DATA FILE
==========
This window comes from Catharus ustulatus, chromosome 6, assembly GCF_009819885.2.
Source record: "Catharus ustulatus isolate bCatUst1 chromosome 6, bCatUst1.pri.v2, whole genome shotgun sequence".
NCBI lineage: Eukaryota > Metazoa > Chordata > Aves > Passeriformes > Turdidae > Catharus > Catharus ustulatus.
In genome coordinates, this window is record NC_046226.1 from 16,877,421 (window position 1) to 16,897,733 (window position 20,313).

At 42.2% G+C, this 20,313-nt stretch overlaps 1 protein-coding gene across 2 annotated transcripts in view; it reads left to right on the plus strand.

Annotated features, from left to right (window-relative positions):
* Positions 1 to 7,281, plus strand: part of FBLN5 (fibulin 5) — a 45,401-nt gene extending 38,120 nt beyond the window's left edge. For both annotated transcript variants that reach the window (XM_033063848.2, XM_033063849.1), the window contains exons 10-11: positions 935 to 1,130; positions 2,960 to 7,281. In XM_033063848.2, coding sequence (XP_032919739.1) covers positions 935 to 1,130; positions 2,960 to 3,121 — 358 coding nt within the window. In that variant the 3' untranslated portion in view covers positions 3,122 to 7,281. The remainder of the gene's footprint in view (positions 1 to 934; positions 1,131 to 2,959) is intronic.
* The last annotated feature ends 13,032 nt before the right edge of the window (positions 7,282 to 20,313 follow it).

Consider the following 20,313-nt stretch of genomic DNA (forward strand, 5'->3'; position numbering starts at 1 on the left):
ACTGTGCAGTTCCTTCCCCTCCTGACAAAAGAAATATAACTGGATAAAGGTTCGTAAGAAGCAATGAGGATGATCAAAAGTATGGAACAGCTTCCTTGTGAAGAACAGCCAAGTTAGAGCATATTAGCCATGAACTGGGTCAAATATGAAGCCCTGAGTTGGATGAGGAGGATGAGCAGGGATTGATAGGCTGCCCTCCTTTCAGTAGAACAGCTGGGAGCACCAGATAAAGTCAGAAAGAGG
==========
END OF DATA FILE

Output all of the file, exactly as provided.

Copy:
This window comes from Catharus ustulatus, chromosome 6, assembly GCF_009819885.2.
Source record: "Catharus ustulatus isolate bCatUst1 chromosome 6, bCatUst1.pri.v2, whole genome shotgun sequence".
NCBI lineage: Eukaryota > Metazoa > Chordata > Aves > Passeriformes > Turdidae > Catharus > Catharus ustulatus.
In genome coordinates, this window is record NC_046226.1 from 16,877,421 (window position 1) to 16,897,733 (window position 20,313).

At 42.2% G+C, this 20,313-nt stretch overlaps 1 protein-coding gene across 2 annotated transcripts in view; it reads left to right on the plus strand.

Annotated features, from left to right (window-relative positions):
* Positions 1 to 7,281, plus strand: part of FBLN5 (fibulin 5) — a 45,401-nt gene extending 38,120 nt beyond the window's left edge. For both annotated transcript variants that reach the window (XM_033063848.2, XM_033063849.1), the window contains exons 10-11: positions 935 to 1,130; positions 2,960 to 7,281. In XM_033063848.2, coding sequence (XP_032919739.1) covers positions 935 to 1,130; positions 2,960 to 3,121 — 358 coding nt within the window. In that variant the 3' untranslated portion in view covers positions 3,122 to 7,281. The remainder of the gene's footprint in view (positions 1 to 934; positions 1,131 to 2,959) is intronic.
* The last annotated feature ends 13,032 nt before the right edge of the window (positions 7,282 to 20,313 follow it).

Consider the following 20,313-nt stretch of genomic DNA (forward strand, 5'->3'; position numbering starts at 1 on the left):
ACTGTGCAGTTCCTTCCCCTCCTGACAAAAGAAATATAACTGGATAAAGGTTCGTAAGAAGCAATGAGGATGATCAAAAGTATGGAACAGCTTCCTTGTGAAGAACAGCCAAGTTAGAGCATATTAGCCATGAACTGGGTCAAATATGAAGCCCTGAGTTGGATGAGGAGGATGAGCAGGGATTGATAGGCTGCCCTCCTTTCAGTAGAACAGCTGGGAGCACCAGATAAAGTCAGAAAGAGG